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‘This is the long story of Celts and it goes back almost 2,500 years ago…’
– Julia Farley

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Although the Celts are not a single people, a distinct race or genetic group that can be traced through time, the idea of a Celtic identity still resonates powerfully today, all the more so because it has been continually redefined to echo contemporary concerns over politics, power and religion. ‘Celtic’ is still a word that creates a sense of difference, but what began as a label applied to outsiders by the ancient Greeks has now been proudly embraced to express a sense of shared heritage and belonging. Reflecting a long history of regional difference and independence, Dr Julia Farley tells the story of the Celts through the incredible objects they made, and showcases a number of torcs – a universal symbol of Celtic identity – that feature in the British Museum’s new blockbuster show Celts: art and identity .

Listen to Julia Farley:

‘Ten years ago Norfolk produced about 40% of all portable antiquities found in Britain. We still record over 15,000 finds in the county every year, more than any other county in the country and more than several put together.’
– Tim Pestell

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The Portable Antiquities Scheme (PAS) run by the British Museum has resulted in over 1 million archaeological objects and coins found by the public being recorded. In his talk, Dr Tim Pestell, Senior Curator of Archaeology, Norfolk Museums Service, noted that Norfolk has been home to some of the most remarkable finds recorded through the Scheme, with no other part of Britain matching the mass and quality of material seen in the region. Torcs discovered in Snettisham, Norfolk provide a centrepiece to the British Museum’s own Iron Age galleries and Celts exhibition.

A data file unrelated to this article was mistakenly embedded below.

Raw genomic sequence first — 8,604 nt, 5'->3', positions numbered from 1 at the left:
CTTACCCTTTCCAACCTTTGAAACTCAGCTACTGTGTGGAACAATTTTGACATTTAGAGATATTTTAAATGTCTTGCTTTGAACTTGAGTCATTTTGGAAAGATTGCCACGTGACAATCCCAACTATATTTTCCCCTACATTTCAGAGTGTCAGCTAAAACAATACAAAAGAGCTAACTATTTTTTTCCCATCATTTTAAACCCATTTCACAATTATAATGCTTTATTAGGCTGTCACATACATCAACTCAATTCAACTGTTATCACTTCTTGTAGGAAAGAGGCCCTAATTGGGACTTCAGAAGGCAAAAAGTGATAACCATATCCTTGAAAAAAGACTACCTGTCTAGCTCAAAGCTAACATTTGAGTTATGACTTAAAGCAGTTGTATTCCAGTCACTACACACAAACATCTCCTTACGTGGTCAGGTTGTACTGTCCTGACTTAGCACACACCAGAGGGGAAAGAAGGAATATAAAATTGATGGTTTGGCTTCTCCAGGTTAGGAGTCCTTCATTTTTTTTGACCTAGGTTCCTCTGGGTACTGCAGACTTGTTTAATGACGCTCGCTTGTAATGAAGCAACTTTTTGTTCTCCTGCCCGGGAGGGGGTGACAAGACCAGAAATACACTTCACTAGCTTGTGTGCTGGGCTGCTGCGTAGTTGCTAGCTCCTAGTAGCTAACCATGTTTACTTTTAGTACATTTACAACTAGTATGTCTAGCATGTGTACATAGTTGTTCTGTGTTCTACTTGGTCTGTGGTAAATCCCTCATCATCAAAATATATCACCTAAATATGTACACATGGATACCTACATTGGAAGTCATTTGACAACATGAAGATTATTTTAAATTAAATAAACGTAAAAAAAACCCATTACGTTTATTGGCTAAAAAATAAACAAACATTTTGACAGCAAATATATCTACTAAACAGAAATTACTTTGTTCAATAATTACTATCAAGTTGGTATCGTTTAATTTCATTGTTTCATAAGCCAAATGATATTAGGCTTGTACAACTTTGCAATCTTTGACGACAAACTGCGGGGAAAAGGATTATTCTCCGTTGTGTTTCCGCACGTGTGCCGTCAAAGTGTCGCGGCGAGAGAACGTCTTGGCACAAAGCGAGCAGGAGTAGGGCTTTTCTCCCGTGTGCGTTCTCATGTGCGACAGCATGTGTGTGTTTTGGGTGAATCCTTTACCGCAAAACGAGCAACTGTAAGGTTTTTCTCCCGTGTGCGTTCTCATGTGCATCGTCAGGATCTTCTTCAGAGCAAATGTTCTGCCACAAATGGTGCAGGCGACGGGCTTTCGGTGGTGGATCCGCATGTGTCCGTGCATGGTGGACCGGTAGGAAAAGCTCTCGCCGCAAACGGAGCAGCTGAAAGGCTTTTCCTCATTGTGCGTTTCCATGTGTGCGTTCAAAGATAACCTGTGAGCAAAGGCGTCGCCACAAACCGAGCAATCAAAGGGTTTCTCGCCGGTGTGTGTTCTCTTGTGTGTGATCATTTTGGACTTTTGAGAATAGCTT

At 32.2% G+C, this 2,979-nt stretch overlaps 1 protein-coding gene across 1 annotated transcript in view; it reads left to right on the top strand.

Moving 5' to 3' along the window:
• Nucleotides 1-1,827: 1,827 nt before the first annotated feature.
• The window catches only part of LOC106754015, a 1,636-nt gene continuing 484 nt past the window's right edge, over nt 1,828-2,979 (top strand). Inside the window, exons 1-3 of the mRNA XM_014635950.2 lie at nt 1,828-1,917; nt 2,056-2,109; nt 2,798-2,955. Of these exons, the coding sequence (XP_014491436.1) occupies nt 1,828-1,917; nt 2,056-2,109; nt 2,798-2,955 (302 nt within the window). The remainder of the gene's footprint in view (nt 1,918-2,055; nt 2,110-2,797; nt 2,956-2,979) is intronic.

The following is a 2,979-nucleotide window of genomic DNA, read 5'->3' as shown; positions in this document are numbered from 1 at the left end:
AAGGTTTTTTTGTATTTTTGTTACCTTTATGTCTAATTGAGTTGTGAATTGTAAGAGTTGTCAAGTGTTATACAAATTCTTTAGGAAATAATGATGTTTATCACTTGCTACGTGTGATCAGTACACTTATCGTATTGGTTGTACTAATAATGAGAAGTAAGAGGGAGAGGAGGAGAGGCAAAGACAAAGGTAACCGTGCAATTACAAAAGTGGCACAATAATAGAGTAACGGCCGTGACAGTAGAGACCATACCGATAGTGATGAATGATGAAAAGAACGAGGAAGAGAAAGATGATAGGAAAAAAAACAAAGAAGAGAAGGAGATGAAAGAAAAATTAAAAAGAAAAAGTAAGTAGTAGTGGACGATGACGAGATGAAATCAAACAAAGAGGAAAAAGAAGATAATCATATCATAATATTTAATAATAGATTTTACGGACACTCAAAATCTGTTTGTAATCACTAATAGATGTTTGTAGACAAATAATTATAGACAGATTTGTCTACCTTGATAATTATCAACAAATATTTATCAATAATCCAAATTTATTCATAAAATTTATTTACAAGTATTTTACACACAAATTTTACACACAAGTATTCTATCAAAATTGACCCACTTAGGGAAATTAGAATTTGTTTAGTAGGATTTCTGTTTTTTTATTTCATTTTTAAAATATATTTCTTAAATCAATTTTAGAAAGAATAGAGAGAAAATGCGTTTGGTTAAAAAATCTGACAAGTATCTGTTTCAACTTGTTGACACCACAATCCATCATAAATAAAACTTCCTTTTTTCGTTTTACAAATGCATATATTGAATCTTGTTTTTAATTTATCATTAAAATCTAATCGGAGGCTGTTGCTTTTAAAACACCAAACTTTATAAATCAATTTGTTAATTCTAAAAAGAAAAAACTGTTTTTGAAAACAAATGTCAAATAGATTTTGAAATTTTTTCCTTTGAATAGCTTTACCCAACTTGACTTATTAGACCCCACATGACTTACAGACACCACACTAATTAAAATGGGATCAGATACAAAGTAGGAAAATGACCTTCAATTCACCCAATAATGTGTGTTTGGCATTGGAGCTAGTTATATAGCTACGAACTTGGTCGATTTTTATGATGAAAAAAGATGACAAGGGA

Listen to Tim Pestell:

‘It’s really up to us as a sector to take on the challenge and opportunity of what a changing digital environment means and make ourselves ever more relevant to our audiences as a result.’
Chris Michaels

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Digital technology has and will continue to fundamentally change the museum sector. In his talk Dr Chris Michaels, the British Museum’s Head of Digital and Publishing, noted that the sector is currently experiencing a second wave of what digital means in museums, powered by greater access to smartphones, which will soon outnumber the global population.

Following an overview of the British Museum’s recent work across mobile, social and big data, Michaels encouraged organisations to take advantage of the new possibilities that digital allows for museums to encounter and respond to audiences.

Listen to Dr Chris Micheals:


‘Norwich Castle is a gem of a building but over the years we have been getting the feeling that it is not fulfilling its potential.’
– John Davies

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Dr John Davies from Norwich Castle Museums took the audience through plans to transform the keep of the 900-year-old building and recreate how it looked when it was one of the most majestic Norman keeps in Europe. The development, which is slated to become East Anglia’s most popular tourist spot, will bring 100,000 visitors to the region.

Listen to John Davies:

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Museum of the citizen is a new events programme and public discussion that aims to celebrate the British Museum’s work with partners, large and small, who help us reach the broadest possible audience.